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Building Terms Glossary

The building and construction industry uses a number of technical terms. The following list is a glossary of commonly used terms and their meanings.


BALUSTRADE handrail and a series of balusters to provide a safety barrier.
BEAM horizontal sub-floor framing member supporting joists.
BIRDSMOUTH angled check in a rafter to fit over the supporting plate or beam
BUILDING PAPER (breather type) underlay which will allow water vapour to pass through.
BUTT JOINT a square-cut joint between two adjacent members.
BY-LAW a regulation made and enforced by the local authority (city council, borough council etc.)
CANTILEVER projection of a building or member beyond its support
CLASHING STRIP edging strip to one or both edges of flush doors to cover over the facing sheets’ edges and the core of the door
CLEAT member nailed to other members or elements to hold them in their correct place.
CODE  local authority or national building regulations or requirements.
CONCRETE plastic mixture of aggregates, cement and water which will set to a given mould.
DRAINAGE

sealed pipework to dispose of: a. waste water (sewerage); b. stormwater

  • Back vent  -  vent pipe which leads from a waste pipe to the open air to prevent the loss of water seal in the waste pipe.
  • Gully trap  -  water-sealed fitting just above ground level into which the waste pipes discharge.
  • Site drainage  -  open-jointed pipes or perforated plastic drain coil are used as sub-soil drains.
  • Terminal vent  -  vent at or near the end of a drainage line to relieve the build-up of foul-air pressure.
DRAWINGS
  • Details  -  larger-scale details to show exactly what is required at a certain position.
  • Elevations  -  to show the exterior views of the building in two-dimensional form.  Materials to be used, window and door shapes and types, roof type, pitch and covering are all shown.
  • Explanatory  -  sketches and drawings to pass on information regarding methods of construction to be used, fixing, weatherproofing precautions, etc.
  • Pictorial  -  (either perspective or oblique) to give an impression of the finished building before it is constructed; to try out materials, exterior colour schemes, garden layouts.
  • Plan  -  layout of the rooms showing all floor areas, windows, doors fixtures, fittings and services.
  • Plan, site  -  layout of the site showing the position of the building and the positions of the services.
  • Plan, site layout  -  layout of the whole building site, showing requirements, sun angle, wind direction.
  • Secional drawings  -  to show how the structure is to be built.  Spans, supports and weatherproofing precautions are also shown.
EAVES roof overhang at the lower ends of the rafters.
ENAMEL paint with a hard surface finish.
FASCIA exterior timber trim at the lower edge of a roof to which the spouting is attached.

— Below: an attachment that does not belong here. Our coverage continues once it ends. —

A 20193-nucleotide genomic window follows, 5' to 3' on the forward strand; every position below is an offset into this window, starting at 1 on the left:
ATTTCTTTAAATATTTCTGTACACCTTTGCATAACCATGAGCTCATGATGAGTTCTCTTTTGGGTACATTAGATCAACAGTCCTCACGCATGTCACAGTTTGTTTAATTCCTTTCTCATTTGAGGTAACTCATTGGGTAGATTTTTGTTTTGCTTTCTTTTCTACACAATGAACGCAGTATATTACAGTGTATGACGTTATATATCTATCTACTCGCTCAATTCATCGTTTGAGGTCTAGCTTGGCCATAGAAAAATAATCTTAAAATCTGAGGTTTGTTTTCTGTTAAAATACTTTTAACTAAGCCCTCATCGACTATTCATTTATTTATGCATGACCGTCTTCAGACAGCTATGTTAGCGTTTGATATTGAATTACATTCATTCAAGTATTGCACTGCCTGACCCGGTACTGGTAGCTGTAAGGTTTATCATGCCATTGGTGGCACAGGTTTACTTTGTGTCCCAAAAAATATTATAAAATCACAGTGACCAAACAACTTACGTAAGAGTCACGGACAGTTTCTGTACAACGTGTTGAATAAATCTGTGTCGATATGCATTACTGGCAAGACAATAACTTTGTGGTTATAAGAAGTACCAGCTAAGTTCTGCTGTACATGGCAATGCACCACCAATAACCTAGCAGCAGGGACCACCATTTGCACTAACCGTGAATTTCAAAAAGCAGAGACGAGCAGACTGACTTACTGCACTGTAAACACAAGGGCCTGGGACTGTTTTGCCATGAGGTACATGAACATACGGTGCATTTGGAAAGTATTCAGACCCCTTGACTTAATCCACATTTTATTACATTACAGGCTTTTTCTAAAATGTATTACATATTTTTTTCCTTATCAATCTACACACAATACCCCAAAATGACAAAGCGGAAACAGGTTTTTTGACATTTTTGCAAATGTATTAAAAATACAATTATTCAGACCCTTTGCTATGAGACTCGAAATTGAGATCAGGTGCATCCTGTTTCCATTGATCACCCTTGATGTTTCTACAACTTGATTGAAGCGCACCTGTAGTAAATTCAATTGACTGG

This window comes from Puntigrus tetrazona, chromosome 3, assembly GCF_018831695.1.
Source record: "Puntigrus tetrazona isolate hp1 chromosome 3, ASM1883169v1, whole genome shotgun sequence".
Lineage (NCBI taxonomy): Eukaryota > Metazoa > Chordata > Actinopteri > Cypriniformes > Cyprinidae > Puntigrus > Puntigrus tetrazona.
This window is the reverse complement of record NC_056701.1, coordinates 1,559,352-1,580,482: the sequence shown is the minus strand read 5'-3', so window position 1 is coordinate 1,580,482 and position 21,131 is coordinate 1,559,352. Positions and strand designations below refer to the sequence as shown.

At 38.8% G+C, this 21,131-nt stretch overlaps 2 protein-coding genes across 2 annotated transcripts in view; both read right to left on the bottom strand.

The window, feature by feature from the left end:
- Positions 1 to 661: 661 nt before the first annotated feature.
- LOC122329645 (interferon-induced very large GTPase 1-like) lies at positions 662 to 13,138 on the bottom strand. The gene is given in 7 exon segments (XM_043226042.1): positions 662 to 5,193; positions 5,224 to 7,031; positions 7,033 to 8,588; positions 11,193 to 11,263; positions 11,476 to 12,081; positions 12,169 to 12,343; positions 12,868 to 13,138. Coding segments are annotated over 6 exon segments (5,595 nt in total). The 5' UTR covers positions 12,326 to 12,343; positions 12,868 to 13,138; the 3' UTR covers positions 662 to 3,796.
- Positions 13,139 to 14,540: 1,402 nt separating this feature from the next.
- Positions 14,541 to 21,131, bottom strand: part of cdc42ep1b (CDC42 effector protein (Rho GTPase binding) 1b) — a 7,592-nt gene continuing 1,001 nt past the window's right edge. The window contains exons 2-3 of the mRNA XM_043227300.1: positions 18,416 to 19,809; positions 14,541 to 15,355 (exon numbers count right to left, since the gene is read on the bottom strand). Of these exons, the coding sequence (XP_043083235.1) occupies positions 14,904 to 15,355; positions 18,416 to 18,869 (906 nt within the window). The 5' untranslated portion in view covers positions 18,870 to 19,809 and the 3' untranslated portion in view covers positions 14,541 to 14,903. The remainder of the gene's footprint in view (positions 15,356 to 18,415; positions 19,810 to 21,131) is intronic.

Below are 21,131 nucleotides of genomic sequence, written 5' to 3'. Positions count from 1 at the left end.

FLASHING waterproof material used to prevent water ingress  -  above windows and exterior doors, around roof projections, etc.
FOOTING lower part of a foundation which transmits the building weight and loads to the ground.
FOUNDATIONS base of the building up to timber plates and bearers.
FRAMING TIMBER  timber of a grade suitable for the structure of the building.  No. 1 framing grade is indicated by a black dot on the end.  No. 2 framing grade by a yellow dot.
FURNITURE hardware for the doors and windows: hinges, locks, handles and fittings.
GALVANISED iron or steel coated with zinc.
GLULAM timber member (beam) built up of several smaller pieces of timber glued together.
GREEN unseasoned (of timber).
JACK term used to indicate that a member is less than full-length.  Thus a jack stud is not a full-length stud.
JAMB the vertical side members of a joinery frame.
JOISTS Regularly spaced framing members supporting the floor or level ceiling.
LINTEL structural member above a door or window opening.
NOGGING (dwang) short member fitted between main structural members.  Used to stiffen the structural members for the attachment of linings and finishings.
PARTITIONS internal wall dividing the floor area into rooms.  Can be load-bearing or not-load-bearing.
PELMET cover board above doors and windows to conceal tracks and fittings.
PILE foundation member.
PLATE horizontal timber framing member.
PLUMB upright, vertical.
PRIMER the first coat of paint over an untreated surface.
PURLIN regularly spaced horizontal roof member set out to accommodate the roofing material.
QUIRK amount showing of the edge of a joinery frame after the architrave has been applied.
REBATE recess machined out of a piece of timber to form a stop for the fitting or fixing of doors, glass, etc.
RIDGE apex of roof.
ROD (storey or set-out-rod) used to keep measurements constant.
SCRIBE marking and cutting a piece of lining or moulding to fit neatly against the adjoining surface.
SOAKER flashing over end joints of weatherboards.
SOFFIT undersurface, usually of the eaves.
STUCCO exterior solid plaster finish.
TEMPLATE a full-size pattern.
TEXTURE surface finish.
TRIM mouldings applied to the exterior and interior of a building as finishes, coverings of joints, etc.
TRIMMER framing member fixed at right-angles to other trimmed framing members to support them.
TRUSS prefabricated structural roofing element.
UNDERCOAT one or two coats of paint applied after the priming and stopping have been done and before the finish coat is applied.
VAPOUR BARRIER sheet material which inhibits the passage of water vapour.
VERGE overhang of a roof at the gable end.

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